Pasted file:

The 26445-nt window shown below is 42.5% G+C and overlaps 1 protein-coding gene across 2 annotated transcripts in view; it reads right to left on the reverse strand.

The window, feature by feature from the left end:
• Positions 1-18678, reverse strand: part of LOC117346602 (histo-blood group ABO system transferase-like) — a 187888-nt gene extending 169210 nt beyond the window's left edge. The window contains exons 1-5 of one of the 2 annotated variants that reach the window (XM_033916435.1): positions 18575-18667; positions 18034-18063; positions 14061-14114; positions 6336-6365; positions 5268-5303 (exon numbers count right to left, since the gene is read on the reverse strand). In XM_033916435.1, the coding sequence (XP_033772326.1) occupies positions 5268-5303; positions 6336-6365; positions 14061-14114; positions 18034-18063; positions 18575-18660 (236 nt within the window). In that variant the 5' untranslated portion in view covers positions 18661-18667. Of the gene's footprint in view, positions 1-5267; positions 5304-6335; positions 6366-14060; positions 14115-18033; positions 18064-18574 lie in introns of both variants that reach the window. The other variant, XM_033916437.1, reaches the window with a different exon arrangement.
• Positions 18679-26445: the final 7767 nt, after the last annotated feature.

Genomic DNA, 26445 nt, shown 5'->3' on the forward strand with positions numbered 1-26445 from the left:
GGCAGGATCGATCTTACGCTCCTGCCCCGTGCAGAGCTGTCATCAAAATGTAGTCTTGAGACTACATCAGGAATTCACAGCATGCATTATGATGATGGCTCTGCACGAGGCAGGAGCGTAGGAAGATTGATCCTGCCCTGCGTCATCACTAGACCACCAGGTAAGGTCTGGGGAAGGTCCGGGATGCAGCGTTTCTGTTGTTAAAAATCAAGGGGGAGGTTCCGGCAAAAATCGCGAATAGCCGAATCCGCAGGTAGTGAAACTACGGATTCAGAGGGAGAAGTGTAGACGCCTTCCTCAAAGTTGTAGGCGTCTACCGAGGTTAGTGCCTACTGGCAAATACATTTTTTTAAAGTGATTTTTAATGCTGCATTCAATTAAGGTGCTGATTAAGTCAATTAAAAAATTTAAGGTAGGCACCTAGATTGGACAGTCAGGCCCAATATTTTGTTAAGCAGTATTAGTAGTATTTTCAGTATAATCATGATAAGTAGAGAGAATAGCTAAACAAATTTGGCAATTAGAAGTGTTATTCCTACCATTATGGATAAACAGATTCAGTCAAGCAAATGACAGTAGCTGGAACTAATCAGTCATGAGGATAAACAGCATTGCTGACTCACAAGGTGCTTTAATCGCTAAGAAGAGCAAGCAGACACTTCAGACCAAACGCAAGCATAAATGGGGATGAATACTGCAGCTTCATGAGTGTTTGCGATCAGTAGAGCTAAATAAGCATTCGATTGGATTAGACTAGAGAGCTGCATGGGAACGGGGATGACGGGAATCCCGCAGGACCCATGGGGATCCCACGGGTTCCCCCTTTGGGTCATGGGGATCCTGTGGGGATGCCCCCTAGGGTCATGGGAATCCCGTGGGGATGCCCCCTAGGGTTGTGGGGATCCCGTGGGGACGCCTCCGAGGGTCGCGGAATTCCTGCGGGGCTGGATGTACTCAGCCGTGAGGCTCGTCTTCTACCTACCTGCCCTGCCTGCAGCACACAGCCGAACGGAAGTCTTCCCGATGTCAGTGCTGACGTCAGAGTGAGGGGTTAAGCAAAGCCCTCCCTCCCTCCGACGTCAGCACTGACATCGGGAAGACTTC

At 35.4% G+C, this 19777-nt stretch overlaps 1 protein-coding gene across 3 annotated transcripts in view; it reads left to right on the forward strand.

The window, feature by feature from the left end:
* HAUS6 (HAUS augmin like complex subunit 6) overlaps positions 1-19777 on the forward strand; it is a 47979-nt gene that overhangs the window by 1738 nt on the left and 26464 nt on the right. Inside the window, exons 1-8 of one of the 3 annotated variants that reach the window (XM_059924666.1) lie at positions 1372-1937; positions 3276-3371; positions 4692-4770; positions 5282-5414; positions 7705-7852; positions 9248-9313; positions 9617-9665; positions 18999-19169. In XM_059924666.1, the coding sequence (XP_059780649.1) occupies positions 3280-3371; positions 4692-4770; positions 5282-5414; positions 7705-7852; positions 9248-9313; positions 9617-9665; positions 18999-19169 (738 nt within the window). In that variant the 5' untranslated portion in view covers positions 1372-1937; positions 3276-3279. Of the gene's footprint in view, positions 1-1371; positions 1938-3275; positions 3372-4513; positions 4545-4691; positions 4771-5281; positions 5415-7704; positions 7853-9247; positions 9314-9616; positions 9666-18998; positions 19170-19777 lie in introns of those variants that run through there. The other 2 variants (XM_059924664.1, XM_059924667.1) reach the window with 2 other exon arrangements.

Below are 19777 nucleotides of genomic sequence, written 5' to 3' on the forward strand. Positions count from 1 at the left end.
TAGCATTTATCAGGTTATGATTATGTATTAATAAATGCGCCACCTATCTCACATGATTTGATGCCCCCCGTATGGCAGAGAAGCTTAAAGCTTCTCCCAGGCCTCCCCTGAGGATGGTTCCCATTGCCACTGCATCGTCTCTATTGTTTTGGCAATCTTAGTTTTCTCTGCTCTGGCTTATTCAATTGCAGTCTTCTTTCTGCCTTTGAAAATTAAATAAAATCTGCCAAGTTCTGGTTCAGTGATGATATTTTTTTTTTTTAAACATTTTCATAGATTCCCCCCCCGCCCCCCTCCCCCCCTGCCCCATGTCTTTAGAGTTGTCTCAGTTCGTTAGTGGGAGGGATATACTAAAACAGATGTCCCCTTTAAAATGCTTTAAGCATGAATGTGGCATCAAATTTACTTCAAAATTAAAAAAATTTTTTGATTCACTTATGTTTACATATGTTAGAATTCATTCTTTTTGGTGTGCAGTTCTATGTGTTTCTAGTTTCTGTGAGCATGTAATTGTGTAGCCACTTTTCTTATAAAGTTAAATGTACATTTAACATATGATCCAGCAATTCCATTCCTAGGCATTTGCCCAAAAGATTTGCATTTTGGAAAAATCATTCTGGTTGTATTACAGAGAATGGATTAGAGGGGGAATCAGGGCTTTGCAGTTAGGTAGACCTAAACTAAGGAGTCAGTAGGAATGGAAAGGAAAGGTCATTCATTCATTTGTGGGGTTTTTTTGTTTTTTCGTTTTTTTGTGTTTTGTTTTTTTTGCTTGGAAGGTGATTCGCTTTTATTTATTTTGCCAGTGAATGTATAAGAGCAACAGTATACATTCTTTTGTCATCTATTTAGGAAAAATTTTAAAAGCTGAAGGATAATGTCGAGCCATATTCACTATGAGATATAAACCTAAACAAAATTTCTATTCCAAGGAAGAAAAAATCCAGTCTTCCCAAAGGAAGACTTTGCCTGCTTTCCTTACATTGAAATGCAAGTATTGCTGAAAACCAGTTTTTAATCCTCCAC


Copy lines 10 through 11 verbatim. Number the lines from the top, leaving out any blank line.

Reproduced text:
Below are 19777 nucleotides of genomic sequence, written 5' to 3' on the forward strand. Positions count from 1 at the left end.
TAGCATTTATCAGGTTATGATTATGTATTAATAAATGCGCCACCTATCTCACATGATTTGATGCCCCCCGTATGGCAGAGAAGCTTAAAGCTTCTCCCAGGCCTCCCCTGAGGATGGTTCCCATTGCCACTGCATCGTCTCTATTGTTTTGGCAATCTTAGTTTTCTCTGCTCTGGCTTATTCAATTGCAGTCTTCTTTCTGCCTTTGAAAATTAAATAAAATCTGCCAAGTTCTGGTTCAGTGATGATATTTTTTTTTTTTAAACATTTTCATAGATTCCCCCCCCGCCCCCCTCCCCCCCTGCCCCATGTCTTTAGAGTTGTCTCAGTTCGTTAGTGGGAGGGATATACTAAAACAGATGTCCCCTTTAAAATGCTTTAAGCATGAATGTGGCATCAAATTTACTTCAAAATTAAAAAAATTTTTTGATTCACTTATGTTTACATATGTTAGAATTCATTCTTTTTGGTGTGCAGTTCTATGTGTTTCTAGTTTCTGTGAGCATGTAATTGTGTAGCCACTTTTCTTATAAAGTTAAATGTACATTTAACATATGATCCAGCAATTCCATTCCTAGGCATTTGCCCAAAAGATTTGCATTTTGGAAAAATCATTCTGGTTGTATTACAGAGAATGGATTAGAGGGGGAATCAGGGCTTTGCAGTTAGGTAGACCTAAACTAAGGAGTCAGTAGGAATGGAAAGGAAAGGTCATTCATTCATTTGTGGGGTTTTTTTGTTTTTTCGTTTTTTTGTGTTTTGTTTTTTTTGCTTGGAAGGTGATTCGCTTTTATTTATTTTGCCAGTGAATGTATAAGAGCAACAGTATACATTCTTTTGTCATCTATTTAGGAAAAATTTTAAAAGCTGAAGGATAATGTCGAGCCATATTCACTATGAGATATAAACCTAAACAAAATTTCTATTCCAAGGAAGAAAAAATCCAGTCTTCCCAAAGGAAGACTTTGCCTGCTTTCCTTACATTGAAATGCAAGTATTGCTGAAAACCAGTTTTTAATCCTCCAC